I had to write to congratulate you on your wonderful handling of the Baby Fae story (PEOPLE, Dec. 3). Reading everything that Baby Fae's parents went through—all the emotions, decisions and events—hit so close to home for us. Four months ago my husband and I found ourselves in the conference room of a prominent cardiologist here in the Phoenix area, listening to a doctor whom we had never met before tell us that our third child, Seth, only two days old, had been born with hypoplastic left-heart syndrome, a condition that would take his life in six days. Seth was not a viable recipient for a new heart because there were other things wrong. Since he had no chance of recovery we decided to take him home, where he died in our arms. We applaud Baby Fae's parents for their courage and for the choice that they made for their baby. When a doctor tells you that your newborn beautiful baby is going to die, you would truly do anything to make it not so. We were pulling for Baby Fae and praying for her and felt such a loss when she died. We hope that those who were against the use of a baboon's heart will see when they read this article that her parents' decision was made out of love.
Sharon K. Keenhold
Williams AFB, Ariz.
I'd like to thank the parents of Baby Fae for having the courage to allow the implantation of a baboon heart. Someday this procedure will save many lives, possibly even those of the picketers' descendants, at which time I'm sure they will be singing another song. Cattle and chickens are raised for food; mink are raised for clothing; and I see no reason that animals shouldn't be used to save lives. I will continue to thank God for people who make sacrifices for the benefit of the rest of the human race.
Turena L. Clark-Pigman
Silent Night, Deadly Night
My 3-year-old son saw the television commercial for Silent Night, Deadly Night last week and now refuses to sit on Santa's lap for our annual Christmas picture this year. How dare producer Ira Barmak rob my child and others like him of their fantasy. Make the splatter films, if you must, about adult subjects and leave our holidays alone. What next? A marauding turkey at Thanksgiving?
Brooklyn Center, Minn.
I think that releasing Silent Night, Deadly Night during the holiday season was a good move strategically, and I certainly hope this controversy doesn't prevent Ira Barmak from producing another horror flick. Angry moms must realize that no one set out to hurt little children. That's why the movie is rated R—to protect kids.
The caption "baby beef" beneath Chad Lowe's picture humiliated him. We know because we are his fellow actors on Spencer. It's dehumanizing to treat women as mere sex objects—why start on a 16-year-old boy? Chad Lowe is just beginning his career. Let time and his own intentions mold his public image before branding him with such a degrading term.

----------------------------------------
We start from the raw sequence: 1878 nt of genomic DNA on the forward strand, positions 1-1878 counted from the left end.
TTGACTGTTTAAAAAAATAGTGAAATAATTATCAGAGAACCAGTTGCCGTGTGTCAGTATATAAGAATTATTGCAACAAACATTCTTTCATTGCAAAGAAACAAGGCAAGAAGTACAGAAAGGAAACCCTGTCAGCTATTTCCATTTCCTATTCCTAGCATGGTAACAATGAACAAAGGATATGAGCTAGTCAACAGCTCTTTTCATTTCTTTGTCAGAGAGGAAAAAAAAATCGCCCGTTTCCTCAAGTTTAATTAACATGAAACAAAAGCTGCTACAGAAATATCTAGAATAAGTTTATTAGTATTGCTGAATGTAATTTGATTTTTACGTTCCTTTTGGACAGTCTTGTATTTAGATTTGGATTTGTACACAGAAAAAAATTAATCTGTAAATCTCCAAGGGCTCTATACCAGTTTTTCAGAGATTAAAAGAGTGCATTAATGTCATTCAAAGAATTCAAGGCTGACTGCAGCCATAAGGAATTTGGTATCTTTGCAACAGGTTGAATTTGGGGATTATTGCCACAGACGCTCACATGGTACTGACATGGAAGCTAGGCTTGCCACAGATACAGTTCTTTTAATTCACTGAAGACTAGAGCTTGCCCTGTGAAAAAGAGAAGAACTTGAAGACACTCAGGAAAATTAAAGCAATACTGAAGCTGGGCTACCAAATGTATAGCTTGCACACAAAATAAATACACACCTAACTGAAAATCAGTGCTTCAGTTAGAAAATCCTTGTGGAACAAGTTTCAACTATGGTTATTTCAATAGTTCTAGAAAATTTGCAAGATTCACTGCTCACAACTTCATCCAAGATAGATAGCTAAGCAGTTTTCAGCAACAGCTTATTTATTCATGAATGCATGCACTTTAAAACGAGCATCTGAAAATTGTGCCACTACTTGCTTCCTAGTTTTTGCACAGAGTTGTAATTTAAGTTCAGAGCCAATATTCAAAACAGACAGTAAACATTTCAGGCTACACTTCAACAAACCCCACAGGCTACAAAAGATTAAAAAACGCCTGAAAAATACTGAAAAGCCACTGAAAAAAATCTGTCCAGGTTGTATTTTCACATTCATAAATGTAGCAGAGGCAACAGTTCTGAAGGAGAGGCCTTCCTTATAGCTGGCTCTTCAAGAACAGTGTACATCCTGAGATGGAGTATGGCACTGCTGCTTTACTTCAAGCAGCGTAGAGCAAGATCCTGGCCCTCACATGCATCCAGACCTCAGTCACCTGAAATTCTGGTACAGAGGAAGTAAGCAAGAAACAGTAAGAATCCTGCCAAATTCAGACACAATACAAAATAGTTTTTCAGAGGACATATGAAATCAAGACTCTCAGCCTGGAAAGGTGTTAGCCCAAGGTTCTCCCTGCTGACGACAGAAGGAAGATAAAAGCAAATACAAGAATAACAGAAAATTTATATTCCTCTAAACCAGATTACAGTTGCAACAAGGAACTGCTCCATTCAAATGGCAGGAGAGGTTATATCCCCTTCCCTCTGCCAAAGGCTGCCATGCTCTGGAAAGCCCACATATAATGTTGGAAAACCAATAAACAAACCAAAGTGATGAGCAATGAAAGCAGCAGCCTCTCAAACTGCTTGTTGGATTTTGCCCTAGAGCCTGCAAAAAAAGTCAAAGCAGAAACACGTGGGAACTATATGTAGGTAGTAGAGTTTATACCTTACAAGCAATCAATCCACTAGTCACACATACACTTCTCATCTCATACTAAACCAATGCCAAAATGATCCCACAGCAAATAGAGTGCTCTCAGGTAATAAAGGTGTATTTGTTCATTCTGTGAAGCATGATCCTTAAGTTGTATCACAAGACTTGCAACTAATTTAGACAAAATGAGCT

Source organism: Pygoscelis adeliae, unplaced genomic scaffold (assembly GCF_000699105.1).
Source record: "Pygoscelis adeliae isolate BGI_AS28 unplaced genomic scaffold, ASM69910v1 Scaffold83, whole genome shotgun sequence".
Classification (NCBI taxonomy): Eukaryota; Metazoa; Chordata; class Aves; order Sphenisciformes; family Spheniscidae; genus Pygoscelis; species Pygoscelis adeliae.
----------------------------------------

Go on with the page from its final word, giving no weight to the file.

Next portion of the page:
I was distressed by your article on the skateboarders of San Francisco. Although I cannot dispute the validity of the report as I am not familiar with the San Francisco scene, I do protest that skateboarders come out sounding like a group of skinheads who enjoy pain and scaring pedestrians. At 17, I am a skater of three years, and I, as well as those with whom I skate, are very conscious of safety. This article does not represent the average skater, and an image such as the one presented can only hurt the sport.
Thank you for doing a story on actor Don Johnson after he got his life straightened out. I have been a fan of his for years, and it would have depressed me to know what kind of life he was leading. I'm glad he kicked his bad habits. A person as talented as he is should not spend his life ruining that talent.
I hope there are people more deserving of a story in your magazine than Don Johnson. The drug abuse, wild sex and first-hand knowledge of drug dealing that he boasts about are nothing to be proud of. Perhaps if he took a look at the suffering in the world around him instead of concentrating on himself, he might be a more interesting personality and actor.
Sherman Oaks, Calif.
Explain to me, please, why the female superhero played by Helen Slater is called Supergirl while the character played by Christopher Reeve was named Superman? I thought we'd traveled beyond that.
We are the parents of Dan Kiley, the author of The Wendy Dilemma, who was the subject of an article in your Oct. 1 issue. We were downright embarrassed to read that Dr. Dan Kiley had such an impoverished childhood. Dan's recollection sure isn't how it happened. It seems to us that Dan would have had to have been a pretty dumb kid to go outside to the toilet since we had two toilets inside the house. What's more, Dan was also wrong on the size of the farm, and the closest he got to slopping hogs was when he would polish off a half-pound of bacon before he went out to ride his pony. Thank you for the opportunity to get this off our chest.
Mr. and Mrs. W. Jerome Kiley
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